Tim Dowling: Healthy eating (at time of going to press)

Time was that conflicting nutritional advice was issued at decent intervals, to give us time to adjust. A respectable number of years, for example, passed between "Go to work on an egg" and "Don't eat eggs". These days foods shuttle between the Good and Bad columns with such haste that they sometimes seem to inhabit both at once. So what should you eat, or not eat, at this exact moment in space-time? Below, a snapshot of what is currently on and off the menu.

Nuts. Very good for you, according to a brand new study, which found that eating them regularly reduces the risk of a heart attack by as much as 11%, probably thanks to their high proportion of monounsaturated fatty acids. This applies to most kinds of nuts, including walnuts, cashews, brazil nuts and peanuts, even though peanuts are not, strictly speaking, nuts. Of course the beneficial effect is mitigated if your daily portion of peanuts comes encased in a Snickers bar.

Wine. Also good, says professor Alan Crozier of Glasgow University, claiming that two or three glasses of red wine a day will protect arteries. Three glasses is, of course, also the upper recommended safe daily limit for women, while two glasses is still, for many of us, nothing like enough. "High alcohol intakes have been linked to a number of cancers," says Lisa Miles of the British Nutrition Foundation.

Chocolate. This contains flavonoids, which may lower the risk of heart attacks by thinning the blood. However, says Miles, "any potential benefits should be considered carefully as chocolate, and products containing it, often contain relatively high amounts of fat and sugar". And it rots your teeth. Still, a little chocolate from time to time can't hurt you. Unless you're a dog.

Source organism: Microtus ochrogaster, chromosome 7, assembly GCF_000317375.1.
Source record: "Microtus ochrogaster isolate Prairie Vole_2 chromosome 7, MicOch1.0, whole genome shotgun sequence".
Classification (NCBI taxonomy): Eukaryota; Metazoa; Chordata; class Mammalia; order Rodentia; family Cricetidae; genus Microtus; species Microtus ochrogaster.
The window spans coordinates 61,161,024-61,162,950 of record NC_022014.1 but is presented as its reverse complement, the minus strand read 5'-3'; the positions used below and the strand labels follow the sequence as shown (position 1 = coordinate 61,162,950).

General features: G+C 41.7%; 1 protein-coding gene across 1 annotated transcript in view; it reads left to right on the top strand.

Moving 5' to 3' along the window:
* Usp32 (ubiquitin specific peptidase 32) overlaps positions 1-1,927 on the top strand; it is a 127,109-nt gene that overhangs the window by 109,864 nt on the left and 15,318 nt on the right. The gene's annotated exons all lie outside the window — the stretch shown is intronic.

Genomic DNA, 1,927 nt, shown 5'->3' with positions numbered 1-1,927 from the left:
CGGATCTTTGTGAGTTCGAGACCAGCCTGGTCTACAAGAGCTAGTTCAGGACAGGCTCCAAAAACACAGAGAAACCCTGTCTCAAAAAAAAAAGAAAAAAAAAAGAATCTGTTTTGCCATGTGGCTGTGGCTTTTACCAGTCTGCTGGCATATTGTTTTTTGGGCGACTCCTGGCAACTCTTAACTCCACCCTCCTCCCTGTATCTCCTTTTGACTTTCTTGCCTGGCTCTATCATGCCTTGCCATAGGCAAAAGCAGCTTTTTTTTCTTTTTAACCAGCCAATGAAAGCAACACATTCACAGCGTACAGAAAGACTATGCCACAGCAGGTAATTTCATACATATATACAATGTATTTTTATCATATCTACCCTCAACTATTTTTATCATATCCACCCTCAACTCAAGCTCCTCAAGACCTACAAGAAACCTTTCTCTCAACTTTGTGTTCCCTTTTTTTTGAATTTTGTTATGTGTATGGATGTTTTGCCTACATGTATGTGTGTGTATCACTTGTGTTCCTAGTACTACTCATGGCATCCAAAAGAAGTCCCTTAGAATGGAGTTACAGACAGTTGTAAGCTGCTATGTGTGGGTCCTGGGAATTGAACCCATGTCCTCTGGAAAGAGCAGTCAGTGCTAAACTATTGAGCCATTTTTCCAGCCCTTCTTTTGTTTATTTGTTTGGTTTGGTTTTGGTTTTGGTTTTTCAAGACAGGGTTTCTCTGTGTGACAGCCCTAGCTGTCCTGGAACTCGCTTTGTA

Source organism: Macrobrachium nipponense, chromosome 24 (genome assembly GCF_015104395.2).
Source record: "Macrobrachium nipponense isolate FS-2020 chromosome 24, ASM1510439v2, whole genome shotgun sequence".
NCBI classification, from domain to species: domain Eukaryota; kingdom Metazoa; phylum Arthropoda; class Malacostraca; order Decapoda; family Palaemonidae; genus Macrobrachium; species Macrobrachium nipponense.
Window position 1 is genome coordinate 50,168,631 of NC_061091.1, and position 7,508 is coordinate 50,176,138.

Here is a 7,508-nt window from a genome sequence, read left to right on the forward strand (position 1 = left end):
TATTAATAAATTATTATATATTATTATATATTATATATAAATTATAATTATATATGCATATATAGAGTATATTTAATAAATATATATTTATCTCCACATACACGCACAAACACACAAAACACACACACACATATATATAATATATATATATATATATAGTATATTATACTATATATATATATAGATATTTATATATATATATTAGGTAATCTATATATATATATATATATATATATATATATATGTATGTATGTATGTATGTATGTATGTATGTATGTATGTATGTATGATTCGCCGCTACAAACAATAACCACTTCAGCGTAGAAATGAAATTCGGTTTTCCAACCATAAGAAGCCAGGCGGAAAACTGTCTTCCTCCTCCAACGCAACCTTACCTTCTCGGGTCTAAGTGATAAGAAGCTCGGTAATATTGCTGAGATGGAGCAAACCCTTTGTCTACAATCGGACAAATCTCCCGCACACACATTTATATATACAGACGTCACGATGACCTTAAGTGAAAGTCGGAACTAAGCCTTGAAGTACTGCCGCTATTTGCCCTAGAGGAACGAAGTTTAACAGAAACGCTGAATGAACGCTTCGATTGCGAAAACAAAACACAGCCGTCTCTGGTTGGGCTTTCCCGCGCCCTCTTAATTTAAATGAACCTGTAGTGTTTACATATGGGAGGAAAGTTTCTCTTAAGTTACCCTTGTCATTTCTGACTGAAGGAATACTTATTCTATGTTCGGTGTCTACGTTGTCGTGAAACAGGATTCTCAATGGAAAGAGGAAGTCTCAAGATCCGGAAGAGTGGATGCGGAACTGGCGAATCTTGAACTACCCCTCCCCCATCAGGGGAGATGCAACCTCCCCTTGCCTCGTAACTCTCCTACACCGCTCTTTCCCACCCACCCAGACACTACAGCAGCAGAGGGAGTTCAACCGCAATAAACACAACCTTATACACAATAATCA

Margarine. Long sold as a healthy, if unworthy, butter substitute, margarine can contain trans fatty acids produced by the hydrogenation of vegetable oils. And trans fatty acids, as everybody knows, are the newest hate-fat. Apparently it's not such a big deal in this case, however. "Efforts have been made in the UK to reduce or even remove trans fatty acids from margarine and spreads," says Miles.

Eggs. Once hailed for their mineral and protein content, and then vilified for their cholesterol content. Now, it seems, we're back where we started: "Although eggs contain cholesterol it is now known that cholesterol from our diet has little influence on blood cholesterol concentrations in healthy individuals," says Miles. So there you have it: eat as many eggs as you like, just don't eat them raw.

Fried Coke. There is little hard nutritional information on Fried Coke, only recently unveiled at the Texas state fair. It consists of Coca-Cola-flavoured, deep-fried batter, covered in Coke syrup, sugar and whipped cream. It sounds as if someone invented the most unhealthy snack imaginable, and then accidentally tipped his drink into it. But let's not be judgmental: it may turn out to be a cure for something.

Thanks to guardian.co.uk who have provided this article. View the original here.